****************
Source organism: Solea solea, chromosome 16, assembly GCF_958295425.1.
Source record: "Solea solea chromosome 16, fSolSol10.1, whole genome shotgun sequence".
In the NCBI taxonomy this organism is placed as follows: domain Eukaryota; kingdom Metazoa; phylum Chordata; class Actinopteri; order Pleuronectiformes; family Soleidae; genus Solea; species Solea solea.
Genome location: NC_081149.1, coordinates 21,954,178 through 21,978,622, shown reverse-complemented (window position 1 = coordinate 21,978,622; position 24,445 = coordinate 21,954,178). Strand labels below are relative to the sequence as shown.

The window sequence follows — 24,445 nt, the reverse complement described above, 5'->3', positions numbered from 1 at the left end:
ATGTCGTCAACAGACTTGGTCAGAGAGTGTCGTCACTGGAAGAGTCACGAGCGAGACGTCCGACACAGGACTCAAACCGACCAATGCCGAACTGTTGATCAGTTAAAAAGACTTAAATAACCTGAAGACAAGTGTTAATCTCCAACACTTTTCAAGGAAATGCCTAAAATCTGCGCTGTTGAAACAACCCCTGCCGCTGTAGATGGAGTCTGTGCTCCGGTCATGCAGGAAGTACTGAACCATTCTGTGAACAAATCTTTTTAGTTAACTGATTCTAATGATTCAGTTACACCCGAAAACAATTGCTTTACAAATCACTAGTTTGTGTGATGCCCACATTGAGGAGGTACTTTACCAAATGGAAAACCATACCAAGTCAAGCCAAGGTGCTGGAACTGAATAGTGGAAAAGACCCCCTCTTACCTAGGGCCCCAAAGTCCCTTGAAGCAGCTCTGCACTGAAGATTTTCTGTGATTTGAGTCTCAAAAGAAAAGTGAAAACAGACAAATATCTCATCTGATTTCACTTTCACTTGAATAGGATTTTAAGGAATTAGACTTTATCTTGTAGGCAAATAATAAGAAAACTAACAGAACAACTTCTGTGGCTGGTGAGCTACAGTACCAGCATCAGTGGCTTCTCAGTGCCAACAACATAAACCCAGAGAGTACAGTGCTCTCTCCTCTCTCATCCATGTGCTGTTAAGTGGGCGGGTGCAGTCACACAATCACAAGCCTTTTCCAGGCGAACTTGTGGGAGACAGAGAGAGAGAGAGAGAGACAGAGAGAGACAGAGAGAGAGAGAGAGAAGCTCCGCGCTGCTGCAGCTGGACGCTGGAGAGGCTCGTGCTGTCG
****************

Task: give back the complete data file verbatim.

Source organism: Solea solea, chromosome 16, assembly GCF_958295425.1.
Source record: "Solea solea chromosome 16, fSolSol10.1, whole genome shotgun sequence".
In the NCBI taxonomy this organism is placed as follows: domain Eukaryota; kingdom Metazoa; phylum Chordata; class Actinopteri; order Pleuronectiformes; family Soleidae; genus Solea; species Solea solea.
Genome location: NC_081149.1, coordinates 21,954,178 through 21,978,622, shown reverse-complemented (window position 1 = coordinate 21,978,622; position 24,445 = coordinate 21,954,178). Strand labels below are relative to the sequence as shown.

The window sequence follows — 24,445 nt, the reverse complement described above, 5'->3', positions numbered from 1 at the left end:
ATGTCGTCAACAGACTTGGTCAGAGAGTGTCGTCACTGGAAGAGTCACGAGCGAGACGTCCGACACAGGACTCAAACCGACCAATGCCGAACTGTTGATCAGTTAAAAAGACTTAAATAACCTGAAGACAAGTGTTAATCTCCAACACTTTTCAAGGAAATGCCTAAAATCTGCGCTGTTGAAACAACCCCTGCCGCTGTAGATGGAGTCTGTGCTCCGGTCATGCAGGAAGTACTGAACCATTCTGTGAACAAATCTTTTTAGTTAACTGATTCTAATGATTCAGTTACACCCGAAAACAATTGCTTTACAAATCACTAGTTTGTGTGATGCCCACATTGAGGAGGTACTTTACCAAATGGAAAACCATACCAAGTCAAGCCAAGGTGCTGGAACTGAATAGTGGAAAAGACCCCCTCTTACCTAGGGCCCCAAAGTCCCTTGAAGCAGCTCTGCACTGAAGATTTTCTGTGATTTGAGTCTCAAAAGAAAAGTGAAAACAGACAAATATCTCATCTGATTTCACTTTCACTTGAATAGGATTTTAAGGAATTAGACTTTATCTTGTAGGCAAATAATAAGAAAACTAACAGAACAACTTCTGTGGCTGGTGAGCTACAGTACCAGCATCAGTGGCTTCTCAGTGCCAACAACATAAACCCAGAGAGTACAGTGCTCTCTCCTCTCTCATCCATGTGCTGTTAAGTGGGCGGGTGCAGTCACACAATCACAAGCCTTTTCCAGGCGAACTTGTGGGAGACAGAGAGAGAGAGAGAGAGACAGAGAGAGACAGAGAGAGAGAGAGAGAAGCTCCGCGCTGCTGCAGCTGGACGCTGGAGAGGCTCGTGCTGTCG